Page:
empty country road to mountains

The Beginners Guide to Roadschooling in 2024

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We love roadschooling! Out of all of the different homeschool styles we blend in our eclectic homeschool, roadschooling is our absolute favorite. It’s the best feeling to hit the open road and embark upon a new adventure while learning from real experiences together as a family. There is no learning like hands-on learning and roadschooling is the ultimate hands-on learning. There is something special about being together away from home and your comfort zone combined with focusing on the present moment that comes naturally from a road trip. We continue to find excuses to take road trips to do more roadschooling. Do you love to travel? Are you ready to take your homeschool on the road?

van camping by a lake on a road trip

What is Roadschooling?

Roadschooling is homeschooling while traveling on a road trip. Usually, it is an integration of the places you are visiting with curriculum and experiential learning.

We love that every experience becomes a teachable moment when you are on a road trip with your children. A road trip leads to lessons on map skills, how to research, history, science, cultural studies reading, math, budgeting, geology, biology, social interactions, communication, critical thinking, survival skills, cooking, and so much more.

Roadschooling looks different for every family depending on your interests, road trip style, and where you are traveling.

Roadschooling produces inquisitive, capable, logical children who are excited and eager to learn.

You don’t need to be an expert on any subject or any place to roadschool. The learning is done together as a family. When we learn with our children it creates the ultimate learning environment. The passion and excitement that children experience while learning with their parents are unmatched. What better way to instill lifelong knowledge and a love of learning!? We all know that modeling behavior is the best way to teach!

Why is Roadschooling so awesome?

Roadschooling allows us to make connections between school and life. We can all relate to the feeling of learning something that will be pertinent in our lives. Let’s teach our children that this is possible!

Roadschooling allows us to immerse ourselves into a topic or a place with real-life experiences and memories that will last a lifetime.

Our favorite part about roadschooling is the bond it creates with your child/children. The connections with each other as well as the connection to knowledge are priceless.

Roadschooling creates a simpler life without the distractions of daily life that we all have at home. It allows us to be fully present and live in the moment, our utmost goal in parenting.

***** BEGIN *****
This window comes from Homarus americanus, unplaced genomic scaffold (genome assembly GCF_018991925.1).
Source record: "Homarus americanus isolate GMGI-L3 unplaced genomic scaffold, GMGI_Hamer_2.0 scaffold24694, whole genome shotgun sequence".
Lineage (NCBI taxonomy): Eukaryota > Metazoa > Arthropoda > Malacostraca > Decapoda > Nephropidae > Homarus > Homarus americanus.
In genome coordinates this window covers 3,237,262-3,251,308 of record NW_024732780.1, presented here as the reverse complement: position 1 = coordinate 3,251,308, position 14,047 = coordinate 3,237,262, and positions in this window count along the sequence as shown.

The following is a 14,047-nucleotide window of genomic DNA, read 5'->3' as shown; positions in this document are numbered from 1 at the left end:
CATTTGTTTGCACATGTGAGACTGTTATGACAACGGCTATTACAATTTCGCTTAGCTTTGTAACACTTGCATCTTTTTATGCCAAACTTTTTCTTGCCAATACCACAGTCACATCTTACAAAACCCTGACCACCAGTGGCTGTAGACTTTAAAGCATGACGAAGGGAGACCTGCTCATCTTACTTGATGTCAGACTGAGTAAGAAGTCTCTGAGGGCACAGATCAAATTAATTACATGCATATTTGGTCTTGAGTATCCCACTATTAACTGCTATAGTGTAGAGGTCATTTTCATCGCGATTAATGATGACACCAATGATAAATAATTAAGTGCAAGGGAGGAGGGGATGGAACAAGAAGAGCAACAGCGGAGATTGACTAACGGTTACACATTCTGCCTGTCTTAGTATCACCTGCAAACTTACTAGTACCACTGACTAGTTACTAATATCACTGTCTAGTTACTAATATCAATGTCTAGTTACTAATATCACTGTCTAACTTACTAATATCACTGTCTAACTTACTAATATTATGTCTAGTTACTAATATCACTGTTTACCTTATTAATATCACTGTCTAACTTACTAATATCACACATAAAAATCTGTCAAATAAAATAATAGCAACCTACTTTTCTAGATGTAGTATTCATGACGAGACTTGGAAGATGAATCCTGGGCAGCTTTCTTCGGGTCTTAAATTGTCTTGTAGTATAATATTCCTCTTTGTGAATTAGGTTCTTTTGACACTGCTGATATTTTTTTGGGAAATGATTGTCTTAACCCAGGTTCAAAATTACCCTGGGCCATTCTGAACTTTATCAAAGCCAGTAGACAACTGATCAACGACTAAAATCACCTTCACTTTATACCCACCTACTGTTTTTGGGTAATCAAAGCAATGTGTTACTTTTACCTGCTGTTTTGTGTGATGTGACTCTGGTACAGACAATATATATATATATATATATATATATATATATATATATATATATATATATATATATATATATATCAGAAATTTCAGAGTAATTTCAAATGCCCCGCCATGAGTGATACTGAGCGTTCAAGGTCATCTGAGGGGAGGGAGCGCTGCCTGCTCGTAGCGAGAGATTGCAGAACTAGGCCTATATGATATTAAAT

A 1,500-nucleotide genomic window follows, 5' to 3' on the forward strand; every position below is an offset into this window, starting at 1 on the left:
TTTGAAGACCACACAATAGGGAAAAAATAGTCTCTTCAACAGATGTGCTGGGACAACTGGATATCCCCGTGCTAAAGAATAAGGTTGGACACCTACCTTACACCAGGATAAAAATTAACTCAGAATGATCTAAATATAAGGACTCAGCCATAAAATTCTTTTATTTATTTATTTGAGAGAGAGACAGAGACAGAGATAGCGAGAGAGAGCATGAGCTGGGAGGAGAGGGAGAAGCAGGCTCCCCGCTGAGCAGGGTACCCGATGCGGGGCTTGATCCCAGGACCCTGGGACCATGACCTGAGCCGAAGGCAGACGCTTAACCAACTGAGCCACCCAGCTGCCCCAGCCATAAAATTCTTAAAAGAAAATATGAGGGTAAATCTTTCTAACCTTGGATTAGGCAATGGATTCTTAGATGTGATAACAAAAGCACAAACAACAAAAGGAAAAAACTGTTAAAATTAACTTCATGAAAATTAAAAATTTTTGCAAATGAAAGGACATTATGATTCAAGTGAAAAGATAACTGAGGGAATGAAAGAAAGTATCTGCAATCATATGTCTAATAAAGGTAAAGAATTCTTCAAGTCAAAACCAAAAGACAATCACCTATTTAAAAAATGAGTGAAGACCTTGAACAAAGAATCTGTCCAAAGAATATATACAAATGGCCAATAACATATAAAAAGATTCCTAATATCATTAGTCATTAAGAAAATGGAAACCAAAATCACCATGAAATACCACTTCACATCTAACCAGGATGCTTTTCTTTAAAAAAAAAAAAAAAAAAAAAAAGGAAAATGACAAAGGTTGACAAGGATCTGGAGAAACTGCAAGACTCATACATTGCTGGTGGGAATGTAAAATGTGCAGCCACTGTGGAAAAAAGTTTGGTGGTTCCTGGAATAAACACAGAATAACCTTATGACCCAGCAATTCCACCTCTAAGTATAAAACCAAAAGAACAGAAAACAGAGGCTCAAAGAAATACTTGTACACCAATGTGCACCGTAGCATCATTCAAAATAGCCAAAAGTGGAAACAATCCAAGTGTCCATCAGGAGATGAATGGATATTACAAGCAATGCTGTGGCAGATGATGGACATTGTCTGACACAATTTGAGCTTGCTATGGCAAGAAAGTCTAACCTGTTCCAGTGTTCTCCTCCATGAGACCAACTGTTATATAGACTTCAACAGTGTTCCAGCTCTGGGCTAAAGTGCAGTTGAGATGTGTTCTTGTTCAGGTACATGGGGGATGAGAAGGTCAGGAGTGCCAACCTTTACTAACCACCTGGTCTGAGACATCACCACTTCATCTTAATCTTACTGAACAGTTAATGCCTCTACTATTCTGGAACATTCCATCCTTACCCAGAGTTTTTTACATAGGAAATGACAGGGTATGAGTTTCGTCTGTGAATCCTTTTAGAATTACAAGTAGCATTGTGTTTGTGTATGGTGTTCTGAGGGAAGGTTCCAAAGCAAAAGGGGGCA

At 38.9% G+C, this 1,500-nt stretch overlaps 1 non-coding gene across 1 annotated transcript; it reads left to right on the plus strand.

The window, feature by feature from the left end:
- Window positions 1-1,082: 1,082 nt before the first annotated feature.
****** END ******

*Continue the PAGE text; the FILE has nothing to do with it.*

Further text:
The conversations that develop naturally while sitting in a car for hours or while experiencing things that are new and different, sometimes positive sometimes negative, are invaluable, and would never happen sitting at home following curriculum.

How to get started with Roadschooling

Are you ready to hit the road and start roadschooling with your family?

If you are going to Roadchool full-time you need to research your home state’s Homeschool/Roadschool laws. You will need to establish a home state and follow their regulations. This doesn’t mean you must stay in one state, you are just registering with that state and sticking to their regulations to make it easier on yourself.

We roadschool once or twice a year. First, we plan our itinerary and then fill in the details from there. Once we know where we are going, what stops we would like to make a priority, and what time of year it is, we begin to pick subjects or specific interests we would like to cover. Then we can add more stops and activities based on our “themes”. We still do math, language arts, and Spanish, but we try to pick subjects, unit studies, or themes that we wouldn’t normally do at home.

The very first thing we like to do before embarking on a trip is to pick out road journals. There is no better and easier way to facilitate learning on the road than to encourage our children (and ourselves) to write in a journal every day of an adventure. The reflections, observations, and realizations that we will each come upon through journaling are invaluable. Bonus, you will have a keepsake from your trip. We like to add printed photos or brochures from places we have visited. Even if this is all you do on a trip, it will be more worthwhile than almost anything else, besides going on the adventure itself!

What should we learn about?